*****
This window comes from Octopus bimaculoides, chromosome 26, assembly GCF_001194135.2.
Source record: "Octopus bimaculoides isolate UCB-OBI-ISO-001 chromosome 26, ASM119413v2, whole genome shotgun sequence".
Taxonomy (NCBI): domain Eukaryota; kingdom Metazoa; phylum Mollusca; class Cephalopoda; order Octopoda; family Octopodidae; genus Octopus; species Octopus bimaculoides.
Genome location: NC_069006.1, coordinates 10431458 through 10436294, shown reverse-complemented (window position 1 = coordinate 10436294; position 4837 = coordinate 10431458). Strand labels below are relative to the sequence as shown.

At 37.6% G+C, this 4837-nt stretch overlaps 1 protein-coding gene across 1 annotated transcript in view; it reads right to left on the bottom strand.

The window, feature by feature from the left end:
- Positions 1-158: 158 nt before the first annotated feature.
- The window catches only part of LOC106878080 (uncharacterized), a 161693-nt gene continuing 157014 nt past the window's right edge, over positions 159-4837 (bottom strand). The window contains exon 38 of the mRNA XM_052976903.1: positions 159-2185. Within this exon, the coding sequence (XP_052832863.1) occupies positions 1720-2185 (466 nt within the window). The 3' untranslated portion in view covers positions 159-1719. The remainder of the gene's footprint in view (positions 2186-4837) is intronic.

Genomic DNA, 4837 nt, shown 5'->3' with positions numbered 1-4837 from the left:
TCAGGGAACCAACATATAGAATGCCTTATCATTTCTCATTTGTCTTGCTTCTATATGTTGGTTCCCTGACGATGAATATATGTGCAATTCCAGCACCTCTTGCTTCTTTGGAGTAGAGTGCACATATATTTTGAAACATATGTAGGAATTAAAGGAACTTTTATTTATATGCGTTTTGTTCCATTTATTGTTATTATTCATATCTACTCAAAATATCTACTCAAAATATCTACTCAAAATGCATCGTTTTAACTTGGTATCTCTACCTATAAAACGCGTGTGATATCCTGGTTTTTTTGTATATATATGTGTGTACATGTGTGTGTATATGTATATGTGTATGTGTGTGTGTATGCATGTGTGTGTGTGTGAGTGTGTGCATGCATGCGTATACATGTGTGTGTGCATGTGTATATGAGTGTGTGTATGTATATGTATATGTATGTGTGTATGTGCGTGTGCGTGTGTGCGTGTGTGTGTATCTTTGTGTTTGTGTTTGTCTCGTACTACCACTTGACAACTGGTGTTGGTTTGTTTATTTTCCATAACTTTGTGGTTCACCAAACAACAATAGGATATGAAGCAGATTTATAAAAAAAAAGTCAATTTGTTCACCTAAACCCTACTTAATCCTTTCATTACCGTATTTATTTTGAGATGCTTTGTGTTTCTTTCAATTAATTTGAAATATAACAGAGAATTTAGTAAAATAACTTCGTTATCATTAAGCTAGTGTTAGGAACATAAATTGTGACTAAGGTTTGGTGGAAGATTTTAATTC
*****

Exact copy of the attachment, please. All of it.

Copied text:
This window comes from Octopus bimaculoides, chromosome 26, assembly GCF_001194135.2.
Source record: "Octopus bimaculoides isolate UCB-OBI-ISO-001 chromosome 26, ASM119413v2, whole genome shotgun sequence".
Taxonomy (NCBI): domain Eukaryota; kingdom Metazoa; phylum Mollusca; class Cephalopoda; order Octopoda; family Octopodidae; genus Octopus; species Octopus bimaculoides.
Genome location: NC_069006.1, coordinates 10431458 through 10436294, shown reverse-complemented (window position 1 = coordinate 10436294; position 4837 = coordinate 10431458). Strand labels below are relative to the sequence as shown.

At 37.6% G+C, this 4837-nt stretch overlaps 1 protein-coding gene across 1 annotated transcript in view; it reads right to left on the bottom strand.

The window, feature by feature from the left end:
- Positions 1-158: 158 nt before the first annotated feature.
- The window catches only part of LOC106878080 (uncharacterized), a 161693-nt gene continuing 157014 nt past the window's right edge, over positions 159-4837 (bottom strand). The window contains exon 38 of the mRNA XM_052976903.1: positions 159-2185. Within this exon, the coding sequence (XP_052832863.1) occupies positions 1720-2185 (466 nt within the window). The 3' untranslated portion in view covers positions 159-1719. The remainder of the gene's footprint in view (positions 2186-4837) is intronic.

Genomic DNA, 4837 nt, shown 5'->3' with positions numbered 1-4837 from the left:
TCAGGGAACCAACATATAGAATGCCTTATCATTTCTCATTTGTCTTGCTTCTATATGTTGGTTCCCTGACGATGAATATATGTGCAATTCCAGCACCTCTTGCTTCTTTGGAGTAGAGTGCACATATATTTTGAAACATATGTAGGAATTAAAGGAACTTTTATTTATATGCGTTTTGTTCCATTTATTGTTATTATTCATATCTACTCAAAATATCTACTCAAAATATCTACTCAAAATGCATCGTTTTAACTTGGTATCTCTACCTATAAAACGCGTGTGATATCCTGGTTTTTTTGTATATATATGTGTGTACATGTGTGTGTATATGTATATGTGTATGTGTGTGTGTATGCATGTGTGTGTGTGTGAGTGTGTGCATGCATGCGTATACATGTGTGTGTGCATGTGTATATGAGTGTGTGTATGTATATGTATATGTATGTGTGTATGTGCGTGTGCGTGTGTGCGTGTGTGTGTATCTTTGTGTTTGTGTTTGTCTCGTACTACCACTTGACAACTGGTGTTGGTTTGTTTATTTTCCATAACTTTGTGGTTCACCAAACAACAATAGGATATGAAGCAGATTTATAAAAAAAAAGTCAATTTGTTCACCTAAACCCTACTTAATCCTTTCATTACCGTATTTATTTTGAGATGCTTTGTGTTTCTTTCAATTAATTTGAAATATAACAGAGAATTTAGTAAAATAACTTCGTTATCATTAAGCTAGTGTTAGGAACATAAATTGTGACTAAGGTTTGGTGGAAGATTTTAATTC